Indonesia: How Anti-Lockdown Elites Swayed Jokowi, Fueling Indonesia Crisis

  • When Indonesian President Joko Widodo spoke with influential business groups on 30 Jun 21 to discuss imposing a full-scale lockdown as Covid-19 cases spiked, he met with widespread resistance.
  • Earlier in the day, senior ministers including Indonesia’s top health official visited the presidential palace in Jakarta with a clear message: the caseload — and death toll — would spike dramatically if the government didn’t immediately impose sweeping measures.
  • They called on the president, known as Jokowi, to restrict the movement of all people in the hardest hit areas, according to a person familiar with the meetings who asked not to be identified discussing private conversations.
  • But in a Zoom call with the president later on 30 Jun 21, the business associations pushed back against the recommendations from health experts, the person said.
  • Led by Rosan Roeslani, who until a few weeks ago was chairman of the Indonesia Business Chamber of Commerce and Industry, known as Kadin, various speakers said the measures would stifle the country’s economic recovery and force massive layoffs.
  • The following day, Jokowi’s administration announced restrictions that avoided the full lockdown proposed by health officials.
  • Jokowi now faces a choice: Stick with the limited measures announced or ease the restrictions in a bid to protect the livelihoods of millions even as the virus runs rampant.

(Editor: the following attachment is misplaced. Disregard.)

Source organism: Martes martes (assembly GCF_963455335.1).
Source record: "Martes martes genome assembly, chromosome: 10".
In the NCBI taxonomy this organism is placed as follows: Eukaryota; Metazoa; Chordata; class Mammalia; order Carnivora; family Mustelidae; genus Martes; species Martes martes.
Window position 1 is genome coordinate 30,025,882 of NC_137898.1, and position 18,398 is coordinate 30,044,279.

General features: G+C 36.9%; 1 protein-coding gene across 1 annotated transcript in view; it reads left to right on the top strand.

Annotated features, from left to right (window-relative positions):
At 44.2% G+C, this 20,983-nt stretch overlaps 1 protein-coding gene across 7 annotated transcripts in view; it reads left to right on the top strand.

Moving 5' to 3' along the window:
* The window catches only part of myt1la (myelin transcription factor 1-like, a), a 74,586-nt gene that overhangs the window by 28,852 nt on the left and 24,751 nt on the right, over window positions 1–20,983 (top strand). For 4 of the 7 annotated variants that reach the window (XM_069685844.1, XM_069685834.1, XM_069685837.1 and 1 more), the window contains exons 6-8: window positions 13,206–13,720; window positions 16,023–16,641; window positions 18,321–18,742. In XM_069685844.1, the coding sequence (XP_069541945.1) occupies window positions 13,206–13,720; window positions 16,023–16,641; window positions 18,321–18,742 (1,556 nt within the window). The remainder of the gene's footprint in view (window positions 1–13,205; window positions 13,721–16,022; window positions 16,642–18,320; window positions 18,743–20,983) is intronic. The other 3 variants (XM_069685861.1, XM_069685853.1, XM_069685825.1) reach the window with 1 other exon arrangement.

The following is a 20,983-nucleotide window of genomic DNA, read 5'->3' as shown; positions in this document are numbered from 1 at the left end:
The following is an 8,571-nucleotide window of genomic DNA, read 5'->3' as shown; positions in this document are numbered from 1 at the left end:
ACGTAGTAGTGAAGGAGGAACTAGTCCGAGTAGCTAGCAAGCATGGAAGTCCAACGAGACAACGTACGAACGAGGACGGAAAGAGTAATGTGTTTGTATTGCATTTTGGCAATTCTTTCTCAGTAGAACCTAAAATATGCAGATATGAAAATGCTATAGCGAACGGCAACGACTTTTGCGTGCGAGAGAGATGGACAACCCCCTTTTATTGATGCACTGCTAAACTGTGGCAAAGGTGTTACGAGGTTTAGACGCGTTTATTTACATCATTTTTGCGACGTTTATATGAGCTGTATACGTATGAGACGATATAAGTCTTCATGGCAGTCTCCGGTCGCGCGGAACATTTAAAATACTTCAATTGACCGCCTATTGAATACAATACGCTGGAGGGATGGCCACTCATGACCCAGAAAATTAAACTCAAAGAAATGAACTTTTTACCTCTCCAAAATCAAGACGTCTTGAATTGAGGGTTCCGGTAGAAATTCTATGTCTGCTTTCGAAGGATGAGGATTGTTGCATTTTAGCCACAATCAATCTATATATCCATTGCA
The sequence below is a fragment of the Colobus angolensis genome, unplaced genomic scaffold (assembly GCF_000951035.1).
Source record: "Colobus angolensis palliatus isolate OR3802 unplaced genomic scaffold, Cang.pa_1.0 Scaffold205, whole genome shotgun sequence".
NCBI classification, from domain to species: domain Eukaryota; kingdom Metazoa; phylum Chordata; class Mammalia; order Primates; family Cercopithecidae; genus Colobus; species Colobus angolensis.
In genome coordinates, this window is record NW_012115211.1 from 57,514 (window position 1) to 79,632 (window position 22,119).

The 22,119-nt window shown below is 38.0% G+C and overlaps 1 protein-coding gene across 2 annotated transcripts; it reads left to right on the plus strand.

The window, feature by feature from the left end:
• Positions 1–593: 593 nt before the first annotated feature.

• This week one of his ministers said the current restrictions would be extended until 25 Jul 21, with the president saying curbs would be loosened afterward if cases continue to fall.
  • On 21 Jul 21, Arsjad Rasjid, Kadin’s new chairman who succeeded Roeslani, released recommendations for the government from 11 business groups that included calls for essential industries to fully operate, non-essential sectors to open at half-capacity, and aid for both workers and businesses. He also confirmed he attended the 30 Jun 21 meeting with Jokowi.
  • On 22 Jul 21, the Covid-19 task force told local officials to start preparing to ease curbs as soon as next week. Just minutes before, the government reported 1,449 deaths, the worst day in the entire pandemic.
  • The push-and-pull between the president and industry groups shows the sway business interests hold over politicians in Jakarta — particularly when they warn of job losses that could backfire during elections.
  • It’s surprising that Jokowi’s approval ratings haven’t taken more of a hit given the country’s “slow and haphazard” pandemic “made worse by the premature opening of a ‘new normal’ which prioritized economic recovery and led to difficulties in the mitigation of the health crisis,” said Deasy Simandjuntak, an associate fellow at ISEAS–Yusof Ishak Institute in Singapore.
  • “Yet with the current upsurge of cases, it is likely that the president’s popularity will be impacted,” she said. “Especially if the present measures fail to improve the situation.”

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